In 1888, Mother Francis Clare published a pamphlet that was seen by the Church as "an unwarranted, unjust and scandalous attack on Archbishop Corrigan [the New York archbishop] and his council." In retaliation, the bishop refused to allow novices to take their vows with the sisters and would not let the sisters admit any women to their congregation. In July of that year, ground down and seeing no alternative, Mother Clare left the order she had founded. Bitter about the treatment she had received at the hands of the Catholic Church, she found solace with Anglican friends. Eventually she left the Catholic Church altogether. She continued her writing--as it was her sole means of financial support--but went on to criticize the Church as the institution of mean and small-minded men. In her final days, she returned to England, where she died in 1899.

(Terry - feel free to point out any inaccuracies in the comments!)


Anonymous said...

No mistakes in the CHA account! But I'm anxious to hear your own reflection on why Margaret Anna is a friend in the spirit for you.


Anonymous said...

Wow, what an interesting story! Thanks for sharing it.

I often wonder if I won't end up Anglican, or Quaker or Unitarian before it's all over with! ;)

Susan said...

Great intro, Susan! She sounds a lot like Mother Stanislaus Leary, SSJ of my congregation in rochester NY. Another Margaret, she was forced out of two congregations by bishops to whom she was an irritant.
She is a hero to me because she kept trying, spoke her truth to people in civil and religious authority. Your Margaret sounds like her.

Anonymous said...

Yeah, the Church only beatifies CATHOLICS!

Susan Rose Francois, CSJP said...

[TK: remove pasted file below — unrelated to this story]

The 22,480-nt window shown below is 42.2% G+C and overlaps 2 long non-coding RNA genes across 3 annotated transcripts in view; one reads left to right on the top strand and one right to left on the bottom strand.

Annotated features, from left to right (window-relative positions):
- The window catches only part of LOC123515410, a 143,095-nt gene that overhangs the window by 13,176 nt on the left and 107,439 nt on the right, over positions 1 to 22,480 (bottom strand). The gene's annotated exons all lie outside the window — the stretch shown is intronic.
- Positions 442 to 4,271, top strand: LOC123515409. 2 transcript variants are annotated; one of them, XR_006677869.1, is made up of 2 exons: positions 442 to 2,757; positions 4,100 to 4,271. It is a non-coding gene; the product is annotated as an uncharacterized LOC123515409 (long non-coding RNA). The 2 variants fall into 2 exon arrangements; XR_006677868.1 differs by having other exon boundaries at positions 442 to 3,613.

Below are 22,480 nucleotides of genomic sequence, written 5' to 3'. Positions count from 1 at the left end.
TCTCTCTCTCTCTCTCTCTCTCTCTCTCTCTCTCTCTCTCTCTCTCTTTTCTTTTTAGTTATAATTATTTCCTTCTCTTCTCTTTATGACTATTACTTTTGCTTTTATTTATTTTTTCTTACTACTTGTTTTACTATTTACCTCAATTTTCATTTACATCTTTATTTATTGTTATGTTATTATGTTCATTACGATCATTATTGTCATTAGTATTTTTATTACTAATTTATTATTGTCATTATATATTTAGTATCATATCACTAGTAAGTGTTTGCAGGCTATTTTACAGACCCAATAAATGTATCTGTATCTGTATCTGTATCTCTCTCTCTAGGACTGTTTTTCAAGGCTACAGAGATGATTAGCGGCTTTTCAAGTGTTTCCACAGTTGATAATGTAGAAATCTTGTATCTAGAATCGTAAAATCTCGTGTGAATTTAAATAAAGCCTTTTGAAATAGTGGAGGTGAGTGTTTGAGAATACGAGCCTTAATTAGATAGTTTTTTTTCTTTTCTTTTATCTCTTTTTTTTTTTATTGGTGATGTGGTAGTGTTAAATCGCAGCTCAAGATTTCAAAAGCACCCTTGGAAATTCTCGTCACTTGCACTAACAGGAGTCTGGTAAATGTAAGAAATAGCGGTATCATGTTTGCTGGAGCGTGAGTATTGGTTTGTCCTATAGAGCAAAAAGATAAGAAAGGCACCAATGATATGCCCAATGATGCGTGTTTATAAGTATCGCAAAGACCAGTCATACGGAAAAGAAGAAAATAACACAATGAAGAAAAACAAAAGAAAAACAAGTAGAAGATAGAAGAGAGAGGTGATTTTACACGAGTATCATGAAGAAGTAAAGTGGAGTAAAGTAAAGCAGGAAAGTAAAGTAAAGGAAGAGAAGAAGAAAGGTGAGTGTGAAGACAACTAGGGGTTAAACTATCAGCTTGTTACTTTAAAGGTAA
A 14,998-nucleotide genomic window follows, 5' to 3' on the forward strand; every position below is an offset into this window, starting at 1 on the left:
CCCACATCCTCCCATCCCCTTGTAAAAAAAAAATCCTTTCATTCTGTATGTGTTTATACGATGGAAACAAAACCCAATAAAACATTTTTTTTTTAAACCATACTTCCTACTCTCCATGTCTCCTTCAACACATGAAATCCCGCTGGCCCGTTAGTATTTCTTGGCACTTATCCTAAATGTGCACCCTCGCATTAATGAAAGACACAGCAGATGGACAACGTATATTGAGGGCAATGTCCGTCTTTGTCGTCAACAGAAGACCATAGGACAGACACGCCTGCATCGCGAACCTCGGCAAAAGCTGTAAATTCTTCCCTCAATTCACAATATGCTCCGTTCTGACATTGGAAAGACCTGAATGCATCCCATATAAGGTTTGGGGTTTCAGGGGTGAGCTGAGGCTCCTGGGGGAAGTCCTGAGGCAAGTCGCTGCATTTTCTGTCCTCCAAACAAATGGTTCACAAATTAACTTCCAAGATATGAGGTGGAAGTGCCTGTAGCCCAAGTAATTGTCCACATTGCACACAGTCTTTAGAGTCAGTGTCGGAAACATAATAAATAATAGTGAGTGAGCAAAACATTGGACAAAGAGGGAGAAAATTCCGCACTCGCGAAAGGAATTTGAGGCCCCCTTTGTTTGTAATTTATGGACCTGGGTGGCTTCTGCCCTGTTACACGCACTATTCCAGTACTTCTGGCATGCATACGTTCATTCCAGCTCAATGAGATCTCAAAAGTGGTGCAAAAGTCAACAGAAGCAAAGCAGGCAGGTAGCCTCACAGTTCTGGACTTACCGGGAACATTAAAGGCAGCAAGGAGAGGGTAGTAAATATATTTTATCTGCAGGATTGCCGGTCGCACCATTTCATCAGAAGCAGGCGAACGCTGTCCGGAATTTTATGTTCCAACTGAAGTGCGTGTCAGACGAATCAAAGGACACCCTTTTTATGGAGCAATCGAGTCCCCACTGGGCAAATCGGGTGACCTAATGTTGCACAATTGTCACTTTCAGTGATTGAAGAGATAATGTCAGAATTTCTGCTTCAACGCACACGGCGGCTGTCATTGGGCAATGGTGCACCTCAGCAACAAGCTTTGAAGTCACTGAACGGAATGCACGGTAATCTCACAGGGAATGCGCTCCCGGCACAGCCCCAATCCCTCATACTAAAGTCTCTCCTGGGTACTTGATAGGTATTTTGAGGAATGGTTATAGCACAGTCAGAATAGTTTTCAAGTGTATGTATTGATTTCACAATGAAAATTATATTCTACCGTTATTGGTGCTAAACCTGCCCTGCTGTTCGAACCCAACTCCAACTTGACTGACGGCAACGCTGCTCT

Hmm... my readership has expanded of late, and I've been getting some visitors who I think must come from a less civil and polite corner of the blogosphere.

All are welcome here, but positive and peaceful comments only. I have deleted a few comments lately. I almost deleted the last one, but decided to leave it. But please know that I do moderate the comments.

I decided to begin to tell the story of my community's founder which is complicated and kind of messy. I see no point in whitewashing it. She was a holy women who brought a great deal to a church that did not treat her very well. Her sisters continue to bring a great deal to the church and to the world.

On that note, I must get my cupcakes out of the oven! We're invited for dinner with our senior sisters tomorrow - we're bringing dessert!

Anonymous said...

I am sorry, I didn't mean to be rude, I was just saying that the reason she will never become a saint is because you have to be Catholic to be beatified by the Holy See, no offence ment and I hope none was taken, God Bless

Susan Rose Francois, CSJP said...

Thank for that, oh anonymous commenter.


Anonymous said...

Reminds me of the comment of Flannery O'Connor (I am paraphrasing here, perhaps) that sometimes we have to suffer more from the Church than for the Church. Many great women have locked horns with the hierarchy -- Teresa of Avila, Clare of Assisi, Catherine of Siena come immediately to mind.
Thank you for the introduction to a brave and foresighted woman.

Anonymous said...

Hi Susan,
from an ex Aussie nun
who found your blog on Cathoic News -
like many women who founded religious orders your foundress was a woman before her time. All of these women threatened the status quo of the church in their day
hopefully women generally today (because they are better educated) will continue to ask questions, to challenge the institutional church to ensure that Jesus message stays authentic.
Given the situation with regards the future of religious orders today - your decision - to enter is a courageous one - I hope your journey is a life giving as mine was -